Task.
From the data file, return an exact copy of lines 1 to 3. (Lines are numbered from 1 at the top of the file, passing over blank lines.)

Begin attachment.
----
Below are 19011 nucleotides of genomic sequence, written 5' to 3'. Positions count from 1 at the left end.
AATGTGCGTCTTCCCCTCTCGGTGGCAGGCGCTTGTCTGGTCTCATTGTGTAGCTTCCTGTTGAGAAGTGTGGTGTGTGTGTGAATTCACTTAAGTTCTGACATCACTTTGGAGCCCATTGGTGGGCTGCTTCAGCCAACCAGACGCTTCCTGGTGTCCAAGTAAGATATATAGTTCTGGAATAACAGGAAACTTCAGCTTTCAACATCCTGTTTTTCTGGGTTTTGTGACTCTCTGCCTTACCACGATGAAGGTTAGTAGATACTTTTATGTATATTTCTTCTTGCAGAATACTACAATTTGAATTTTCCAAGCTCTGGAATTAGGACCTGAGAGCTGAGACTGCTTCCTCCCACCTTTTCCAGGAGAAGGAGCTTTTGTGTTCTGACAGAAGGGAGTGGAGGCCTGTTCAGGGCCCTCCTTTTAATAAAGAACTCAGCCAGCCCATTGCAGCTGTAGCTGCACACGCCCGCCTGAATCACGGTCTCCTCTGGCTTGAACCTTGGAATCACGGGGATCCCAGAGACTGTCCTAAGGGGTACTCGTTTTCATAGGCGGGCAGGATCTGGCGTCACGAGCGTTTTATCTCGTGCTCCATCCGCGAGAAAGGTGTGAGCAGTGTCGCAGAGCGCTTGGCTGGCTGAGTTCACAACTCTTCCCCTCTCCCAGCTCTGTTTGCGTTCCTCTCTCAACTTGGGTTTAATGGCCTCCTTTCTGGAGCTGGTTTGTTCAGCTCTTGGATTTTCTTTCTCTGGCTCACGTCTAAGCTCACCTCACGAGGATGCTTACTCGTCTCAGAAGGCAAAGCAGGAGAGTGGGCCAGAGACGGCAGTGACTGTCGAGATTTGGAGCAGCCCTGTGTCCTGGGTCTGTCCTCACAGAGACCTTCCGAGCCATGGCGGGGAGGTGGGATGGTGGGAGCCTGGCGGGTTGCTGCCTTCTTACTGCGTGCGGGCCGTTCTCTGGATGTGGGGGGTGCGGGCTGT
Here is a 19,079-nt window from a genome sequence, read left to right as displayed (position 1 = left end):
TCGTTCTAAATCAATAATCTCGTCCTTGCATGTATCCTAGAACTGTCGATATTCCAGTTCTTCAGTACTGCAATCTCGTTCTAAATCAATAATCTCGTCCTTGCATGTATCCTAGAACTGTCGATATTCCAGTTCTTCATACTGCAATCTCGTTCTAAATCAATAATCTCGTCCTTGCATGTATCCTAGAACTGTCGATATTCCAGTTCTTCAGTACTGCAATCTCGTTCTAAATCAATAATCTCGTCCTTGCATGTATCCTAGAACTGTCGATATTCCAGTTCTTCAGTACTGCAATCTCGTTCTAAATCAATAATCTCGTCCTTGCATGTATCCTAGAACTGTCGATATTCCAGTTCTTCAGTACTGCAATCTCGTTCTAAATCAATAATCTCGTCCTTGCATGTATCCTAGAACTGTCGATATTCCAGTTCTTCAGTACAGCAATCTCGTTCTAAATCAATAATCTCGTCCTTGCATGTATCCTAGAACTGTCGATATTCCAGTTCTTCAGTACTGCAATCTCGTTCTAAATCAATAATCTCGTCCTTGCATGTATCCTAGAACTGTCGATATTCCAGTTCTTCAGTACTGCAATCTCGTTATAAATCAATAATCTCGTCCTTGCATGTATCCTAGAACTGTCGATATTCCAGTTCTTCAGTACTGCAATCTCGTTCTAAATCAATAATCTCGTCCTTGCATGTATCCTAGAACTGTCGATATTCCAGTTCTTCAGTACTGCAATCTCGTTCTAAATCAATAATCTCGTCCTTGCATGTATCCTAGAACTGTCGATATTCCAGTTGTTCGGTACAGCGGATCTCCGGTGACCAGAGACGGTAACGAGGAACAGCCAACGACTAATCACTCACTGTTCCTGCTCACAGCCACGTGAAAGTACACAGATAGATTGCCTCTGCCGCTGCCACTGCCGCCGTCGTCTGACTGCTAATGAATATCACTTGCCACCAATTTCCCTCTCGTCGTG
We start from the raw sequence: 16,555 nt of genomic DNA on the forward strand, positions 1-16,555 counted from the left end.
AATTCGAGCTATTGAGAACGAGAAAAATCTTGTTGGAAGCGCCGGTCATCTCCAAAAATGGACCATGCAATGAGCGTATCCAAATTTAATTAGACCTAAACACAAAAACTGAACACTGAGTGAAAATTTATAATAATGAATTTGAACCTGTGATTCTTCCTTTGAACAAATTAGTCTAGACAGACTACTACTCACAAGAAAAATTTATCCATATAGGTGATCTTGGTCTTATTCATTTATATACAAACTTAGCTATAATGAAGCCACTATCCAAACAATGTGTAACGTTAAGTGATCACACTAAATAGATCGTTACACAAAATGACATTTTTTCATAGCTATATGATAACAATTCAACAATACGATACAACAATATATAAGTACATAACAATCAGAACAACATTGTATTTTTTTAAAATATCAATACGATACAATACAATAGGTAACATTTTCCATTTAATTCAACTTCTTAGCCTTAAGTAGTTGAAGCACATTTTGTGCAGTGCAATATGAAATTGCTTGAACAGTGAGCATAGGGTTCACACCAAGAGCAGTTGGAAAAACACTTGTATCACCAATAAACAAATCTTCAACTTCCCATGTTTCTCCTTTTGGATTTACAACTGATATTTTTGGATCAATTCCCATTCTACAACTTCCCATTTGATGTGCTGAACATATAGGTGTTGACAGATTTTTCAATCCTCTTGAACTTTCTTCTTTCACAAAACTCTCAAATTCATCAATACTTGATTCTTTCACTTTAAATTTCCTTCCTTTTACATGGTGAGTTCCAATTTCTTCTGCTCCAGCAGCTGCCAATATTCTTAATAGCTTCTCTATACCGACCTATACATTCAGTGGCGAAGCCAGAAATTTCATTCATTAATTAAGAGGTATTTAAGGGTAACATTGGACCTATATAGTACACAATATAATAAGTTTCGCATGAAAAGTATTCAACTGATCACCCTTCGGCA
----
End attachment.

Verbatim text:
Below are 19011 nucleotides of genomic sequence, written 5' to 3'. Positions count from 1 at the left end.
AATGTGCGTCTTCCCCTCTCGGTGGCAGGCGCTTGTCTGGTCTCATTGTGTAGCTTCCTGTTGAGAAGTGTGGTGTGTGTGTGAATTCACTTAAGTTCTGACATCACTTTGGAGCCCATTGGTGGGCTGCTTCAGCCAACCAGACGCTTCCTGGTGTCCAAGTAAGATATATAGTTCTGGAATAACAGGAAACTTCAGCTTTCAACATCCTGTTTTTCTGGGTTTTGTGACTCTCTGCCTTACCACGATGAAGGTTAGTAGATACTTTTATGTATATTTCTTCTTGCAGAATACTACAATTTGAATTTTCCAAGCTCTGGAATTAGGACCTGAGAGCTGAGACTGCTTCCTCCCACCTTTTCCAGGAGAAGGAGCTTTTGTGTTCTGACAGAAGGGAGTGGAGGCCTGTTCAGGGCCCTCCTTTTAATAAAGAACTCAGCCAGCCCATTGCAGCTGTAGCTGCACACGCCCGCCTGAATCACGGTCTCCTCTGGCTTGAACCTTGGAATCACGGGGATCCCAGAGACTGTCCTAAGGGGTACTCGTTTTCATAGGCGGGCAGGATCTGGCGTCACGAGCGTTTTATCTCGTGCTCCATCCGCGAGAAAGGTGTGAGCAGTGTCGCAGAGCGCTTGGCTGGCTGAGTTCACAACTCTTCCCCTCTCCCAGCTCTGTTTGCGTTCCTCTCTCAACTTGGGTTTAATGGCCTCCTTTCTGGAGCTGGTTTGTTCAGCTCTTGGATTTTCTTTCTCTGGCTCACGTCTAAGCTCACCTCACGAGGATGCTTACTCGTCTCAGAAGGCAAAGCAGGAGAGTGGGCCAGAGACGGCAGTGACTGTCGAGATTTGGAGCAGCCCTGTGTCCTGGGTCTGTCCTCACAGAGACCTTCCGAGCCATGGCGGGGAGGTGGGATGGTGGGAGCCTGGCGGGTTGCTGCCTTCTTACTGCGTGCGGGCCGTTCTCTGGATGTGGGGGGTGCGGGCTGT
Here is a 19,079-nt window from a genome sequence, read left to right as displayed (position 1 = left end):